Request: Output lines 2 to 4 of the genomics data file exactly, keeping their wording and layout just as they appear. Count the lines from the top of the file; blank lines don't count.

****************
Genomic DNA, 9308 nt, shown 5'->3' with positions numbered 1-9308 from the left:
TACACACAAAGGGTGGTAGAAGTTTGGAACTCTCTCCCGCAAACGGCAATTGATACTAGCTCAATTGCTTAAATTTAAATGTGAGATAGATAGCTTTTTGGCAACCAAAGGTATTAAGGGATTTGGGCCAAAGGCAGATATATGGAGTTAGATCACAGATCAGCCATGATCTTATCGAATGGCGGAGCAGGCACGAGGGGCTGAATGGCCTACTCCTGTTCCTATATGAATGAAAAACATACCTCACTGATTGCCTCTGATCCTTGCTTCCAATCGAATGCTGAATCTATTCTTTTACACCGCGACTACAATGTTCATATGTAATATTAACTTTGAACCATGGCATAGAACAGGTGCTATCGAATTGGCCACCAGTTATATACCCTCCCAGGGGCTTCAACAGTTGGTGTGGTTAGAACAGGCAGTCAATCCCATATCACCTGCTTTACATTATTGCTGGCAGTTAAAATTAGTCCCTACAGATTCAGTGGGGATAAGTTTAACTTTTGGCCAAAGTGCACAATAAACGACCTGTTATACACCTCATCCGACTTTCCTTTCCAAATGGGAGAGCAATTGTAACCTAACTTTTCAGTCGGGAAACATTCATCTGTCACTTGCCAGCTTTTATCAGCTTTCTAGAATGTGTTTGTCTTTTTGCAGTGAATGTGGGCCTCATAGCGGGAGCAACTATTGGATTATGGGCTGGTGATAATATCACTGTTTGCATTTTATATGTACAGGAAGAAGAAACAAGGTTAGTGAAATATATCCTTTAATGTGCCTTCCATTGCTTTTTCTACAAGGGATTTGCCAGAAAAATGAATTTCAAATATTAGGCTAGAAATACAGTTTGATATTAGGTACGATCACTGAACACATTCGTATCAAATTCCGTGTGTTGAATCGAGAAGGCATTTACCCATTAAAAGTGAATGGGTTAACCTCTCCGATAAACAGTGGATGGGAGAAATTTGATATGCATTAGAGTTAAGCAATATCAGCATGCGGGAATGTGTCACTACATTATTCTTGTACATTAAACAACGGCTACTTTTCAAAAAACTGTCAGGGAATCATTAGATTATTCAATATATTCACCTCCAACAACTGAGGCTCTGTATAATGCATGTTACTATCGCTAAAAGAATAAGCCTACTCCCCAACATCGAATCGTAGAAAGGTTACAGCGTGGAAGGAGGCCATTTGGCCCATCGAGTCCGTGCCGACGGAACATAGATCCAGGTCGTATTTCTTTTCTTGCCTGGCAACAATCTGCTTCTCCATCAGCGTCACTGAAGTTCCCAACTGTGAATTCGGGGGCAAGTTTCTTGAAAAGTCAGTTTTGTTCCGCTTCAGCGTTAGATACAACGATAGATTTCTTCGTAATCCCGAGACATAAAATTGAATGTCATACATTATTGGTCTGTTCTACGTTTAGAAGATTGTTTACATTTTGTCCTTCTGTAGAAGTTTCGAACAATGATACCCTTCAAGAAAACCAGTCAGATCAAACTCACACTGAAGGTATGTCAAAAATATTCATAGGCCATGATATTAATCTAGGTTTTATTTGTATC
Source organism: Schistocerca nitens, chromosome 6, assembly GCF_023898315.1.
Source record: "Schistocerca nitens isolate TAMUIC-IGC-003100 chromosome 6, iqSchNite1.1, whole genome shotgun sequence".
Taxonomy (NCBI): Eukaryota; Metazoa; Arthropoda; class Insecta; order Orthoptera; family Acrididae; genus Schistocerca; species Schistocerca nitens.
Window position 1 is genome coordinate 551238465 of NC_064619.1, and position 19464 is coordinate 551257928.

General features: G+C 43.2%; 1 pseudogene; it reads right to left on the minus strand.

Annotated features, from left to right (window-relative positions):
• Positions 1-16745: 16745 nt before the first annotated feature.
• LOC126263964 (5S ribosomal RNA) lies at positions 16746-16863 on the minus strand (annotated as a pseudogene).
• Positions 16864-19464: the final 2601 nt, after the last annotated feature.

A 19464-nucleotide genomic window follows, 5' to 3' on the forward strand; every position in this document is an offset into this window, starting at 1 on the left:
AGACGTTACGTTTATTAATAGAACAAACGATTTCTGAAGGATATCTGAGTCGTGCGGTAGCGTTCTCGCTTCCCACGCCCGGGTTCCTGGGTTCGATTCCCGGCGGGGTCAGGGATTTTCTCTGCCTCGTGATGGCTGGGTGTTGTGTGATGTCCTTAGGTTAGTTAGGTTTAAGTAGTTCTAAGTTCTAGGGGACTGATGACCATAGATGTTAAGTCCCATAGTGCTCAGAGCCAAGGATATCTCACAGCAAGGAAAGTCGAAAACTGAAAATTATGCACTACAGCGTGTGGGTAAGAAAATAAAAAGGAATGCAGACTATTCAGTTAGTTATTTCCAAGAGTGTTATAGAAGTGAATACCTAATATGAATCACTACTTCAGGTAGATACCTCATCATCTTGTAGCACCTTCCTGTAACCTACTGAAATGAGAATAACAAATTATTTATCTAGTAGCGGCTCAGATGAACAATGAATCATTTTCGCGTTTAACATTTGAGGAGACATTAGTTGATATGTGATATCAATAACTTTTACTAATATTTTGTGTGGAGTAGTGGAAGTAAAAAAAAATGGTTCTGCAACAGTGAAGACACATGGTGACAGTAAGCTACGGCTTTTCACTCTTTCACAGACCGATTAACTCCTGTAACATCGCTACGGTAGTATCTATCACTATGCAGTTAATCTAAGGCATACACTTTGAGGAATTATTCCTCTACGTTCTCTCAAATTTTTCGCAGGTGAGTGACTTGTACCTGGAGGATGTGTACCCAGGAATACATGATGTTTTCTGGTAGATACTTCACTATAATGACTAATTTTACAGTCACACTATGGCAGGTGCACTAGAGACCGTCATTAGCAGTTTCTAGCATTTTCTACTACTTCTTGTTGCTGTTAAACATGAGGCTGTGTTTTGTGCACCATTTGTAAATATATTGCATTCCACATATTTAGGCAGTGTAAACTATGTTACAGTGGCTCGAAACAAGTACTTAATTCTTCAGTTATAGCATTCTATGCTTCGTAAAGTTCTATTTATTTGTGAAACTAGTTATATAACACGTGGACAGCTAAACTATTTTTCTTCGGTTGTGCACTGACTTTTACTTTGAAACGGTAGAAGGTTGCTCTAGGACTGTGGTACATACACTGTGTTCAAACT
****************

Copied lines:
TACACACAAAGGGTGGTAGAAGTTTGGAACTCTCTCCCGCAAACGGCAATTGATACTAGCTCAATTGCTTAAATTTAAATGTGAGATAGATAGCTTTTTGGCAACCAAAGGTATTAAGGGATTTGGGCCAAAGGCAGATATATGGAGTTAGATCACAGATCAGCCATGATCTTATCGAATGGCGGAGCAGGCACGAGGGGCTGAATGGCCTACTCCTGTTCCTATATGAATGAAAAACATACCTCACTGATTGCCTCTGATCCTTGCTTCCAATCGAATGCTGAATCTATTCTTTTACACCGCGACTACAATGTTCATATGTAATATTAACTTTGAACCATGGCATAGAACAGGTGCTATCGAATTGGCCACCAGTTATATACCCTCCCAGGGGCTTCAACAGTTGGTGTGGTTAGAACAGGCAGTCAATCCCATATCACCTGCTTTACATTATTGCTGGCAGTTAAAATTAGTCCCTACAGATTCAGTGGGGATAAGTTTAACTTTTGGCCAAAGTGCACAATAAACGACCTGTTATACACCTCATCCGACTTTCCTTTCCAAATGGGAGAGCAATTGTAACCTAACTTTTCAGTCGGGAAACATTCATCTGTCACTTGCCAGCTTTTATCAGCTTTCTAGAATGTGTTTGTCTTTTTGCAGTGAATGTGGGCCTCATAGCGGGAGCAACTATTGGATTATGGGCTGGTGATAATATCACTGTTTGCATTTTATATGTACAGGAAGAAGAAACAAGGTTAGTGAAATATATCCTTTAATGTGCCTTCCATTGCTTTTTCTACAAGGGATTTGCCAGAAAAATGAATTTCAAATATTAGGCTAGAAATACAGTTTGATATTAGGTACGATCACTGAACACATTCGTATCAAATTCCGTGTGTTGAATCGAGAAGGCATTTACCCATTAAAAGTGAATGGGTTAACCTCTCCGATAAACAGTGGATGGGAGAAATTTGATATGCATTAGAGTTAAGCAATATCAGCATGCGGGAATGTGTCACTACATTATTCTTGTACATTAAACAACGGCTACTTTTCAAAAAACTGTCAGGGAATCATTAGATTATTCAATATATTCACCTCCAACAACTGAGGCTCTGTATAATGCATGTTACTATCGCTAAAAGAATAAGCCTACTCCCCAACATCGAATCGTAGAAAGGTTACAGCGTGGAAGGAGGCCATTTGGCCCATCGAGTCCGTGCCGACGGAACATAGATCCAGGTCGTATTTCTTTTCTTGCCTGGCAACAATCTGCTTCTCCATCAGCGTCACTGAAGTTCCCAACTGTGAATTCGGGGGCAAGTTTCTTGAAAAGTCAGTTTTGTTCCGCTTCAGCGTTAGATACAACGATAGATTTCTTCGTAATCCCGAGACATAAAATTGAATGTCATACATTATTGGTCTGTTCTACGTTTAGAAGATTGTTTACATTTTGTCCTTCTGTAGAAGTTTCGAACAATGATACCCTTCAAGAAAACCAGTCAGATCAAACTCACACTGAAGGTATGTCAAAAATATTCATAGGCCATGATATTAATCTAGGTTTTATTTGTATC
Source organism: Schistocerca nitens, chromosome 6, assembly GCF_023898315.1.
Source record: "Schistocerca nitens isolate TAMUIC-IGC-003100 chromosome 6, iqSchNite1.1, whole genome shotgun sequence".